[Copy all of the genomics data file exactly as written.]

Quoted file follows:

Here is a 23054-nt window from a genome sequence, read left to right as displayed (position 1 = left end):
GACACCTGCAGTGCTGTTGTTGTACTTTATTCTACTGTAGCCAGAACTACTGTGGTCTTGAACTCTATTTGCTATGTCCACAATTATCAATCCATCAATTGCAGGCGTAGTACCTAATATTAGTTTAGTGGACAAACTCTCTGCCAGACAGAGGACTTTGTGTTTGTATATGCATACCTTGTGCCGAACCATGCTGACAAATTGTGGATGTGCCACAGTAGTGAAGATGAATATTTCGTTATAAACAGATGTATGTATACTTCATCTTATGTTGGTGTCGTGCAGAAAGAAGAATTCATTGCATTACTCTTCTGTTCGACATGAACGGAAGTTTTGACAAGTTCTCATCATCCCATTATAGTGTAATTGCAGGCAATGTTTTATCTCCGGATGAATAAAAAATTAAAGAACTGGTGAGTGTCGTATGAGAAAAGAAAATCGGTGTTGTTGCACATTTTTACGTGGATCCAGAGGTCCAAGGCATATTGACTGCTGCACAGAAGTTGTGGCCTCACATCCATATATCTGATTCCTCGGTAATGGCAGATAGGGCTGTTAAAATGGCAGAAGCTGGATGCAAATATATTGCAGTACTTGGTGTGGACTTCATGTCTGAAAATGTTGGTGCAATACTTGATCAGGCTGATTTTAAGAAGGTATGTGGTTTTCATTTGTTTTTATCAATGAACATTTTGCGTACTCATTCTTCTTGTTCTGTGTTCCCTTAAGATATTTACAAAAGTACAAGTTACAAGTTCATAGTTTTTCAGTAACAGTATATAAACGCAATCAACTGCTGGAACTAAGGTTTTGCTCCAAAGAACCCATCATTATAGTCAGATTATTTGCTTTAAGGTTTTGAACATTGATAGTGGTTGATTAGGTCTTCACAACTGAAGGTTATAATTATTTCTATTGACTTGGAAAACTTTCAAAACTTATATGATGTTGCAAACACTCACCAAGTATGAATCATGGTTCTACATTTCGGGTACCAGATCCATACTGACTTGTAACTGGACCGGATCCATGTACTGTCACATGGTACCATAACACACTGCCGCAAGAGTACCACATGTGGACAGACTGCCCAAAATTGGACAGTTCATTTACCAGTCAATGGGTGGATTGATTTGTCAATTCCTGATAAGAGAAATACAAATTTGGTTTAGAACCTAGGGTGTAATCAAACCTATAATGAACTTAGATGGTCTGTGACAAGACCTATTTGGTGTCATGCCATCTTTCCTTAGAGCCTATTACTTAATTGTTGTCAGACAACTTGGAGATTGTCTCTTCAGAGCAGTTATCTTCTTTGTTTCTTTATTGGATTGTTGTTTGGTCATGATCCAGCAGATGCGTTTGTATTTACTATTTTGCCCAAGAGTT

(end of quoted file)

Here is a 23054-nt window from a genome sequence, read left to right as displayed (position 1 = left end):
GACACCTGCAGTGCTGTTGTTGTACTTTATTCTACTGTAGCCAGAACTACTGTGGTCTTGAACTCTATTTGCTATGTCCACAATTATCAATCCATCAATTGCAGGCGTAGTACCTAATATTAGTTTAGTGGACAAACTCTCTGCCAGACAGAGGACTTTGTGTTTGTATATGCATACCTTGTGCCGAACCATGCTGACAAATTGTGGATGTGCCACAGTAGTGAAGATGAATATTTCGTTATAAACAGATGTATGTATACTTCATCTTATGTTGGTGTCGTGCAGAAAGAAGAATTCATTGCATTACTCTTCTGTTCGACATGAACGGAAGTTTTGACAAGTTCTCATCATCCCATTATAGTGTAATTGCAGGCAATGTTTTATCTCCGGATGAATAAAAAATTAAAGAACTGGTGAGTGTCGTATGAGAAAAGAAAATCGGTGTTGTTGCACATTTTTACGTGGATCCAGAGGTCCAAGGCATATTGACTGCTGCACAGAAGTTGTGGCCTCACATCCATATATCTGATTCCTCGGTAATGGCAGATAGGGCTGTTAAAATGGCAGAAGCTGGATGCAAATATATTGCAGTACTTGGTGTGGACTTCATGTCTGAAAATGTTGGTGCAATACTTGATCAGGCTGATTTTAAGAAGGTATGTGGTTTTCATTTGTTTTTATCAATGAACATTTTGCGTACTCATTCTTCTTGTTCTGTGTTCCCTTAAGATATTTACAAAAGTACAAGTTACAAGTTCATAGTTTTTCAGTAACAGTATATAAACGCAATCAACTGCTGGAACTAAGGTTTTGCTCCAAAGAACCCATCATTATAGTCAGATTATTTGCTTTAAGGTTTTGAACATTGATAGTGGTTGATTAGGTCTTCACAACTGAAGGTTATAATTATTTCTATTGACTTGGAAAACTTTCAAAACTTATATGATGTTGCAAACACTCACCAAGTATGAATCATGGTTCTACATTTCGGGTACCAGATCCATACTGACTTGTAACTGGACCGGATCCATGTACTGTCACATGGTACCATAACACACTGCCGCAAGAGTACCACATGTGGACAGACTGCCCAAAATTGGACAGTTCATTTACCAGTCAATGGGTGGATTGATTTGTCAATTCCTGATAAGAGAAATACAAATTTGGTTTAGAACCTAGGGTGTAATCAAACCTATAATGAACTTAGATGGTCTGTGACAAGACCTATTTGGTGTCATGCCATCTTTCCTTAGAGCCTATTACTTAATTGTTGTCAGACAACTTGGAGATTGTCTCTTCAGAGCAGTTATCTTCTTTGTTTCTTTATTGGATTGTTGTTTGGTCATGATCCAGCAGATGCGTTTGTATTTACTATTTTGCCCAAGAGTT